Dear Sir or Madam:
My name is Jane Doe, and I am writing to apply to be your executive assistant. I have attached my resume.
I look forward to hearing from you.
It appears Jane has written a cover letter. …But, perhaps she should reconsider her approach.
Employers today are looking for vibrant cover letters filled with active words and documentation of results. Cover letters should go beyond the resume and leave hiring committee members with the desire to learn more about you. Since you have just one chance to make that great first impression, you want to make sure your words are powerful yet succinct.
It’s a tall order, but we’ve got some tips on how to write a cover letter that stands out.
- Be sure to create an outline before crafting your letter. Putting your initial thoughts on paper will help you to stay on message.
- If you will be mailing your letter or including it as an electronic attachment, write it as a standard business letter with your name, address and contact information at the top. It should be formatted to match the information on your resume, using the same font and type size. Add the date, then write the recipient’s name and address. (If you will be pasting your cover letter into an email, these steps are not necessary.)
- Use a standard greeting such as “Dear.” In your opening paragraph, reflect your interest and enthusiasm in the job and/or the company.
- Give an overview of your background as it pertains to the position. Remember that the person to whom you are writing receives many applications, and no hiring manager will have the time—or desire—to read your life story. Keep it short and hit the most important points. Don’t restate your resume by listing where you’ve worked. Instead, briefly tell the hiring manager about the skills and accomplishments you’d bring to the job. Quantify your achievements where possible.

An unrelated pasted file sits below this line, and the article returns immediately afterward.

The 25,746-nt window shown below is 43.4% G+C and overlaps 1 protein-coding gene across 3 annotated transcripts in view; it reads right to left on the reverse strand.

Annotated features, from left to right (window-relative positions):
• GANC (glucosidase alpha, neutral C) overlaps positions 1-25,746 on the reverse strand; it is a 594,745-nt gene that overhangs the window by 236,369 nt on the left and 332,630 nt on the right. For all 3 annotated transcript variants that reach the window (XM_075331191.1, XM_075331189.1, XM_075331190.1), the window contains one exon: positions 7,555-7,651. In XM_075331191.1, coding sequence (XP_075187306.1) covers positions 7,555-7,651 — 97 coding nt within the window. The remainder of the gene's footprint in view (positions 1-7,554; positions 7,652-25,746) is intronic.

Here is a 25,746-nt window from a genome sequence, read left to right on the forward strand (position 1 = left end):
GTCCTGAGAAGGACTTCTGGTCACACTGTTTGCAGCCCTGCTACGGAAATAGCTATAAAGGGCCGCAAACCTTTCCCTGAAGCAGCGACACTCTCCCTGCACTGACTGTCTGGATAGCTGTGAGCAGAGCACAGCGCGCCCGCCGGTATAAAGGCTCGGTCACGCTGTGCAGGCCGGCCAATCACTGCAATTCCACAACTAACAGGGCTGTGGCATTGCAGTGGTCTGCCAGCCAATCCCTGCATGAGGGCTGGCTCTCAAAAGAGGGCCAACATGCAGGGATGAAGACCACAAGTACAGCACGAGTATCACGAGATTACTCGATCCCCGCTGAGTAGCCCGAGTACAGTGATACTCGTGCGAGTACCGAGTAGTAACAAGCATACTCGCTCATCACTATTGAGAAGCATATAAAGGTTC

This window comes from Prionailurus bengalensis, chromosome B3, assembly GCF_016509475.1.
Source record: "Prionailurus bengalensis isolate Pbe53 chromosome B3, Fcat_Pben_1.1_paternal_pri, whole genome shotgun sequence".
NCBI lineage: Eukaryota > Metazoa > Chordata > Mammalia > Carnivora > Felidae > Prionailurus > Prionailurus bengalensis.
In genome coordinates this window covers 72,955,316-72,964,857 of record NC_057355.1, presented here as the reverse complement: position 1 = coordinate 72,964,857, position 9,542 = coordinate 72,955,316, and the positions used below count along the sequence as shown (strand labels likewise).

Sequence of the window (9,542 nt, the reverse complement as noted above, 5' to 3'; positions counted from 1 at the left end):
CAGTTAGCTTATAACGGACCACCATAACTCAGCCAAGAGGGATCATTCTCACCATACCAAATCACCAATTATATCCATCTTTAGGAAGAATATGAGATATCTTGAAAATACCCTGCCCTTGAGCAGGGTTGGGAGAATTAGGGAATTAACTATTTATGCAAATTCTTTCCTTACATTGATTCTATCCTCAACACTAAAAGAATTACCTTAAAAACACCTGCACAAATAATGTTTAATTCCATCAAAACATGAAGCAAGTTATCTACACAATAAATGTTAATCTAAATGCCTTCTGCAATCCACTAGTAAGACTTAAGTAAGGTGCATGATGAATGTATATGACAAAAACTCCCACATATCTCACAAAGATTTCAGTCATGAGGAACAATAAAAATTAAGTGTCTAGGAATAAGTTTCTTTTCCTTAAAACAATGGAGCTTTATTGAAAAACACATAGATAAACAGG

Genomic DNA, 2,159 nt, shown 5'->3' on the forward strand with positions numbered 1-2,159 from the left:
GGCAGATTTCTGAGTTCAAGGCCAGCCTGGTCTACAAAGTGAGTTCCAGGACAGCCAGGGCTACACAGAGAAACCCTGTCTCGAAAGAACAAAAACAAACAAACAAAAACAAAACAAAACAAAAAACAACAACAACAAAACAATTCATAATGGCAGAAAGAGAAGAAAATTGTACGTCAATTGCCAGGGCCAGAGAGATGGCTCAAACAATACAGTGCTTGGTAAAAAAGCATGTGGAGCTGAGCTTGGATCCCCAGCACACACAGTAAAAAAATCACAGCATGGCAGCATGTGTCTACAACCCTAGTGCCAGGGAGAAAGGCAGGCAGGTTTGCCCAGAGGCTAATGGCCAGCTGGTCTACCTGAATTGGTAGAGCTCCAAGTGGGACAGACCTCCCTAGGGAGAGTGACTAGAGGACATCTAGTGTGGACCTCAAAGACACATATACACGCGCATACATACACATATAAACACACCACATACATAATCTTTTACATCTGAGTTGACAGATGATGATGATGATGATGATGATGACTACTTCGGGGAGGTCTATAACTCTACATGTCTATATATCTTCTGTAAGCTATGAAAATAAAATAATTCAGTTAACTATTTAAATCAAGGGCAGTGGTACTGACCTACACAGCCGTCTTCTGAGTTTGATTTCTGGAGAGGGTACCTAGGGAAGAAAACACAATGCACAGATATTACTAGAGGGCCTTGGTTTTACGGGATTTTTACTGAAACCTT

- Conclude with a short paragraph about why you’re the one for the job.
- Sign your letter with a standard closing, such as “Sincerely.”
Beyond the Basics
The above sounds easy enough. But if the process is that simple, then why do we all dread writing cover letters?
Frankly, it’s tough to know how to best sell yourself. Here are a few suggestions for honing your sell:
- Tailor the cover letter for the job. A cover letter isn’t one size fits all. Hiring managers want to see you have taken the time to customize your letter. For starters, it will show a genuine interest in the job and reflect well on you.Don’t use the outdated “Dear Sir or Madam” or “To Whom It May Concern” to start your letter. Do your best to find the specific name of the department manager or hiring manager by checking the job listing, the company’s website or LinkedIn, doing a Google search, or even calling the company. If all of your efforts fail to find the proper addressee, tailor your greeting the best you can, such as “To the Executive Assistant Hiring Committee.”